Attempts to maintain neutrality seemed to be the most prudent course to take as the non-Native sources of contention were of little concern to the Haudenosaunee.  'Taxation Without Representation' was never a battle cry for a people who were neither taxed or represented in any non-Native governing body.

  Regardless of view, one thing was clear: the Haudenosaunee way of life would never be the same... either under jurisdiction of the British, the Americans or by themselves.  A social order, culture, heritage and spiritual belief would all be subjected to both external and internal pressures.

  Joseph Brant may have realized all this but more importantly, he may have recognized an adamant position of neutrality would be impossible as well.  The motivations which persuaded him to remain Loyal to the Crown mightJoseph Thayendanegea Brant - by Wm.Berczy  c1794-97 have less to do with a deep-rooted love of King and Country as they may have had with choosing the lesser of two evils. 

  Not a very romantic notion of allegiance but it needs to be remembered; the Haudenosaunee stood to lose more than the new Americans had to gain.  Had the Revolutionary War outcome been in favour of the British, expansionism would still continue and more Native land would still be lost.  The Haudenosaunee would still be engaged in an onslaught of external rules and influences and their society would still be exploited.  It was a no-win situation for the Iroquois.

  Brant may have realized this as well and having had more inside experience with British motivations while watching - Joseph Thayendanegea Brant - the colonial Americans establishing settlements on Native lands, may have been more convinced of an immediate threat from the colonists than some far-off Parliament an entire ocean away.  The British were, while far from benevolent patricians, at least more tolerant of Native sovereignty than the French and infinitely less intrusive compared to American colonists.  Not the most elegant way of determining an allegiance, but serviceable nonetheless.

  Sir William Johnson, British Superintendent of Indian Affairs, was undeniably a strong influence on Joseph Brant.  Brant had fought along side Johnson in the French and Indian Wars of the 1750's and again during Pontiac's Rebellion in 1763.  Johnson married Brant's sister Molly in 1752 and sent Joseph to Eleazar Wheelock's school for Native Americans in Lebanon, Connecticut in 1761.  Although Sir William died in 1774 prior to the outbreak of rebel hostilities, his friendship and respect for the Six Nations was legendary and made a lasting impression on Brant.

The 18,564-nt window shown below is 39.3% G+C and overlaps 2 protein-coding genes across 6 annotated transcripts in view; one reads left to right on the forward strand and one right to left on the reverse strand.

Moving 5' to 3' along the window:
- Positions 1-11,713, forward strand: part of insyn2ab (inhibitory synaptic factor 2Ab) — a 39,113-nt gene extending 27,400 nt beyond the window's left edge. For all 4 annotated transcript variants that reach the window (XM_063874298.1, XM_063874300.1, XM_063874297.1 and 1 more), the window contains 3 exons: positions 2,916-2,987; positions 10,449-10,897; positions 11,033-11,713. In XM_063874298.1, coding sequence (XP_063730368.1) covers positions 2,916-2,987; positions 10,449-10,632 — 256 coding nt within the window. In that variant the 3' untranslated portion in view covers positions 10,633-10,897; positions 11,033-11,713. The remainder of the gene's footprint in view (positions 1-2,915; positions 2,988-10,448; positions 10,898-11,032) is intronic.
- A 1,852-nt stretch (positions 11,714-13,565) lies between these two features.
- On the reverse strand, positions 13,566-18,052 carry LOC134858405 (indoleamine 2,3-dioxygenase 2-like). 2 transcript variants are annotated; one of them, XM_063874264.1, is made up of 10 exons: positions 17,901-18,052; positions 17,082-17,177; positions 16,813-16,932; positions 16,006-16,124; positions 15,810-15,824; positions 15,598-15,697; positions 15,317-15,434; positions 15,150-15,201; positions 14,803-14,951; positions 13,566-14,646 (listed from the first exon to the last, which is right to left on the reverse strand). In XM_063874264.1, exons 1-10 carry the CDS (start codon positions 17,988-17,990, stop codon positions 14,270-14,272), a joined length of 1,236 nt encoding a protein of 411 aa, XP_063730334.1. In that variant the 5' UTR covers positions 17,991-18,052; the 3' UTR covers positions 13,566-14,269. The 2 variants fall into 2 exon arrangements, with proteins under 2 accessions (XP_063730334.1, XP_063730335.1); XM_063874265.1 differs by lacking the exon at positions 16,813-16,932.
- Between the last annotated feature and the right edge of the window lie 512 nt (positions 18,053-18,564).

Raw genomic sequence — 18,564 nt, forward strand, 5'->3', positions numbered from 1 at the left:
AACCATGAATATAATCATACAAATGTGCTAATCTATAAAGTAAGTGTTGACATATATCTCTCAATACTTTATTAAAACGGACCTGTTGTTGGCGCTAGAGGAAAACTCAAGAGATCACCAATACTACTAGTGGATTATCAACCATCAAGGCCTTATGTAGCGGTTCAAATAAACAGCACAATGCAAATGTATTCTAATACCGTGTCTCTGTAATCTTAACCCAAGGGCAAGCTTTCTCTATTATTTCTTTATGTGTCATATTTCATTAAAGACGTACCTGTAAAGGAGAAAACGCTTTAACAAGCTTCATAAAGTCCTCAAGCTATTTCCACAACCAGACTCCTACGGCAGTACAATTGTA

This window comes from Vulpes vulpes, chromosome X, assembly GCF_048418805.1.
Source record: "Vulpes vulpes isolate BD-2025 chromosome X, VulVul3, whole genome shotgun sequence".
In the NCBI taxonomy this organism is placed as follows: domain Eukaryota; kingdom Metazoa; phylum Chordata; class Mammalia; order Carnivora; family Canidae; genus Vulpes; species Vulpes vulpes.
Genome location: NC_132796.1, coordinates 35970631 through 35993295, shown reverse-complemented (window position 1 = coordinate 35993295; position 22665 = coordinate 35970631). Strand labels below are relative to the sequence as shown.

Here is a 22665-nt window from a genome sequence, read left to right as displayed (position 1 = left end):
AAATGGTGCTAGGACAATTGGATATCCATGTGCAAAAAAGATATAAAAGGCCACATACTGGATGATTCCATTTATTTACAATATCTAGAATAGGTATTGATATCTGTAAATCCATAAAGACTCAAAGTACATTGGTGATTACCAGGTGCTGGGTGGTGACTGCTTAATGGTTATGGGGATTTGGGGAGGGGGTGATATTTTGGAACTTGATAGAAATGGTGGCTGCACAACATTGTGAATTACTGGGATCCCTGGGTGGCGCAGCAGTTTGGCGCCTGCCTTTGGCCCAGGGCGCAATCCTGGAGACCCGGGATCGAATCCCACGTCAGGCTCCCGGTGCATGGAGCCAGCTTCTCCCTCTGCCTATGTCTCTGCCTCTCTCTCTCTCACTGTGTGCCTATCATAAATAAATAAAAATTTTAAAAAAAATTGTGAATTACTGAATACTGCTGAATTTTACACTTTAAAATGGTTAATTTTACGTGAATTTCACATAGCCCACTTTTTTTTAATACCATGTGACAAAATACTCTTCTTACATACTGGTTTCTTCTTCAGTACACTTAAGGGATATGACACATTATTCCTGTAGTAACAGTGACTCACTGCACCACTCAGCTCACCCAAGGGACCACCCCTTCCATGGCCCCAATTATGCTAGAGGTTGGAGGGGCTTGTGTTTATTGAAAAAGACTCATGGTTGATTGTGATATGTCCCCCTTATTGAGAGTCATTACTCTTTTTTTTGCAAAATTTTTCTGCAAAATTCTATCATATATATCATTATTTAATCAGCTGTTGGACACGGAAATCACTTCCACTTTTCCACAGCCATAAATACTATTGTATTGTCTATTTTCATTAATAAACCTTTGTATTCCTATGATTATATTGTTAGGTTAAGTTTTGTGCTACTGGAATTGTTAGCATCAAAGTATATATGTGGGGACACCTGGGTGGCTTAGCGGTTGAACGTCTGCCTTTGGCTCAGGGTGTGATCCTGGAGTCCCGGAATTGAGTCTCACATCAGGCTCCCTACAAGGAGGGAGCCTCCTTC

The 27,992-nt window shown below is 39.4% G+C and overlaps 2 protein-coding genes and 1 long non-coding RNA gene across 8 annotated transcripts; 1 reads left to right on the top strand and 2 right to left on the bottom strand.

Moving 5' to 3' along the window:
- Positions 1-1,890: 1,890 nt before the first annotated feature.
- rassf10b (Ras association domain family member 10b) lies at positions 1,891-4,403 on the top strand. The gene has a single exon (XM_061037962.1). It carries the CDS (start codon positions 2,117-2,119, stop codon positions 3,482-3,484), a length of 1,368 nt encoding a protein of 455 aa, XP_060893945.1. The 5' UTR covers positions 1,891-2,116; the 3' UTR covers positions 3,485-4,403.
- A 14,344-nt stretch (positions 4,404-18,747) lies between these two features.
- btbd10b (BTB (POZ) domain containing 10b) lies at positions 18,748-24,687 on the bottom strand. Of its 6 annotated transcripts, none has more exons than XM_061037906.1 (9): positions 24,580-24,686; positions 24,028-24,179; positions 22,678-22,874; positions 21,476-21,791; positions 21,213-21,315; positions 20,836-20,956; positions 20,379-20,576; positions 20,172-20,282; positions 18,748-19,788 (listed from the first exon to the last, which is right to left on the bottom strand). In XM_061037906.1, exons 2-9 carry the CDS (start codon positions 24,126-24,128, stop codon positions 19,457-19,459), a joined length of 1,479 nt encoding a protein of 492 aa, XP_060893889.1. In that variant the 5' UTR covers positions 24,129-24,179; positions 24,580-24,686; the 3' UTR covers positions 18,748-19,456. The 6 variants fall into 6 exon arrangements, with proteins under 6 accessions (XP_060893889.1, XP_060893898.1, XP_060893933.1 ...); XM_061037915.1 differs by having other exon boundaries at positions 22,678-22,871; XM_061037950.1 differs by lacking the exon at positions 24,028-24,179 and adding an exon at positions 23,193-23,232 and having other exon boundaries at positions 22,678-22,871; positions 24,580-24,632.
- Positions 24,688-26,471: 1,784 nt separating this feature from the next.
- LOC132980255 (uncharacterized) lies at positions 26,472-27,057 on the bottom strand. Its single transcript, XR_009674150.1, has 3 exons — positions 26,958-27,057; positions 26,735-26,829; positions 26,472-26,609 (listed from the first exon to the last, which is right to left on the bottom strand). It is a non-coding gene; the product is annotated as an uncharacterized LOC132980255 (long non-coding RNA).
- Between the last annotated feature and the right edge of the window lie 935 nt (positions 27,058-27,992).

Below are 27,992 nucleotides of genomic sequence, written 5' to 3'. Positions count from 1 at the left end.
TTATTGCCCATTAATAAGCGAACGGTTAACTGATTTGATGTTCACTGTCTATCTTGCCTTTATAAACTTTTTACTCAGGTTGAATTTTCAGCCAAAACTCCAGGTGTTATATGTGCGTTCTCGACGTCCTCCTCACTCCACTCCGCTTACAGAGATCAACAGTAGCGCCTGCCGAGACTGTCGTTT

Johnson's position as Superintendent was a result of his success at winning Native allies to the British cause; whether his enthusiasm was sincere is moot.  What is relevant is that a sufficient number of Haudenosaunee, aside from Brant, were convinced of the benefits of aligning with the British.  Joseph Brant was persuasive to be sure, but had he not had a receptive audience, no amount of Loyal exhortations would have had much of an effect.

  This doesn't attempt to shift responsibility (or praise) away from Brant for Iroquois involvement in the Revolutionary War.  This is a detail which many contemporary Traditional Haudenosaunee might overlook.  Although Joseph Brant never held the position of chief, it's important to remember no single individual in the Haudenosaunee Confederacy had the power to set policies, declare war or in any way make decisions which could affect the Seventh Generation. 

   In short, Joseph Brant's power was in the art of persuasion.

   Loyalty, true Loyalty, requires trust and a conviction that the object of allegiance has at least a modicum of good intentions for the welfare of the Loyal.  By 1775, neither condition was met by the Colonial Americans; treaties and proclamations (Proclamation of 1763, Treaty of Fort Stanwix - 1768) were largely ignored and the Haudenosaunee's welfare was of little concern to colonists eager to secure a land base.  The Colonists made for unlikely allies.

   Not all nations of the Confederacy were Loyal to the Crown; the Oneida Nation fought on the side of the Colonists.  While George 

Joseph Thayendanegea Brant Monument


Victoria Park, Brantford

Washington's sick and starving army wintered at Valley Forge in 1777-78, the Oneida Nation is credited with providing food and the knowledge on how to prepare corn... which aided in their survival.  For their assistance in the creation of the new United States, the Oneida Nation was rewarded with 32 acres of their original land.

   The Seneca Chiefs Cornplanter (c. 1740 -  1836) and Red Jacket (c.1758 - 1830) would side with the British, but both would make overtures to the new country in years to follow.  In 1792, Red Jacket visited President George WashingtonJoseph Thayendanegea Brant - Wm. Berczy c. 1794-97 in the new nation's capital of Philadelphia at Washington's invitation and led a delegation of 50 to assert Seneca grievances and claims.  Upon hearing of this, Joseph Brant may have felt a degree of vindication regarding his decision to leave the new republic.